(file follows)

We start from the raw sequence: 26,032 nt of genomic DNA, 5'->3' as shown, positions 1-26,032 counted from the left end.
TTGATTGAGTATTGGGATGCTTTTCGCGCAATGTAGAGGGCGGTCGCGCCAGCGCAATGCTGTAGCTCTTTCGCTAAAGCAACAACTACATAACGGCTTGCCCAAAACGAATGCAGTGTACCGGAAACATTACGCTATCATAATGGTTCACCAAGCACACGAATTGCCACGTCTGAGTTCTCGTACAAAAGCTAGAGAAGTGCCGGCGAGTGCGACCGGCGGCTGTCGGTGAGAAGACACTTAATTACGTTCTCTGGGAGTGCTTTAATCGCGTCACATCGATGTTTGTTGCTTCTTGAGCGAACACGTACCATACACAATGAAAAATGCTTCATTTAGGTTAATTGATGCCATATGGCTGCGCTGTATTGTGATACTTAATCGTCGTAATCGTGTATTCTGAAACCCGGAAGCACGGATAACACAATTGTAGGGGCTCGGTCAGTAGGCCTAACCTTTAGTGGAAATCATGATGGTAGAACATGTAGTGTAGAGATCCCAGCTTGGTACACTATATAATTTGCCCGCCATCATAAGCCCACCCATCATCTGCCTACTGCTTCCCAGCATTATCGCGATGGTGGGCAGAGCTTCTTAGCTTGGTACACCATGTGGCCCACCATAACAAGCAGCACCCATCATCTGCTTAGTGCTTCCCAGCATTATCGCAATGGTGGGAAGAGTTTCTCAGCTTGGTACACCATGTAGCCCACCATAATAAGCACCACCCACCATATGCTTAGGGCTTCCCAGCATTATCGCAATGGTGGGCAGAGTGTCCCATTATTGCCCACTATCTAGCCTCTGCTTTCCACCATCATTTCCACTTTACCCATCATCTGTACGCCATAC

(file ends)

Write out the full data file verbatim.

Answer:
We start from the raw sequence: 26,032 nt of genomic DNA, 5'->3' as shown, positions 1-26,032 counted from the left end.
TTGATTGAGTATTGGGATGCTTTTCGCGCAATGTAGAGGGCGGTCGCGCCAGCGCAATGCTGTAGCTCTTTCGCTAAAGCAACAACTACATAACGGCTTGCCCAAAACGAATGCAGTGTACCGGAAACATTACGCTATCATAATGGTTCACCAAGCACACGAATTGCCACGTCTGAGTTCTCGTACAAAAGCTAGAGAAGTGCCGGCGAGTGCGACCGGCGGCTGTCGGTGAGAAGACACTTAATTACGTTCTCTGGGAGTGCTTTAATCGCGTCACATCGATGTTTGTTGCTTCTTGAGCGAACACGTACCATACACAATGAAAAATGCTTCATTTAGGTTAATTGATGCCATATGGCTGCGCTGTATTGTGATACTTAATCGTCGTAATCGTGTATTCTGAAACCCGGAAGCACGGATAACACAATTGTAGGGGCTCGGTCAGTAGGCCTAACCTTTAGTGGAAATCATGATGGTAGAACATGTAGTGTAGAGATCCCAGCTTGGTACACTATATAATTTGCCCGCCATCATAAGCCCACCCATCATCTGCCTACTGCTTCCCAGCATTATCGCGATGGTGGGCAGAGCTTCTTAGCTTGGTACACCATGTGGCCCACCATAACAAGCAGCACCCATCATCTGCTTAGTGCTTCCCAGCATTATCGCAATGGTGGGAAGAGTTTCTCAGCTTGGTACACCATGTAGCCCACCATAATAAGCACCACCCACCATATGCTTAGGGCTTCCCAGCATTATCGCAATGGTGGGCAGAGTGTCCCATTATTGCCCACTATCTAGCCTCTGCTTTCCACCATCATTTCCACTTTACCCATCATCTGTACGCCATAC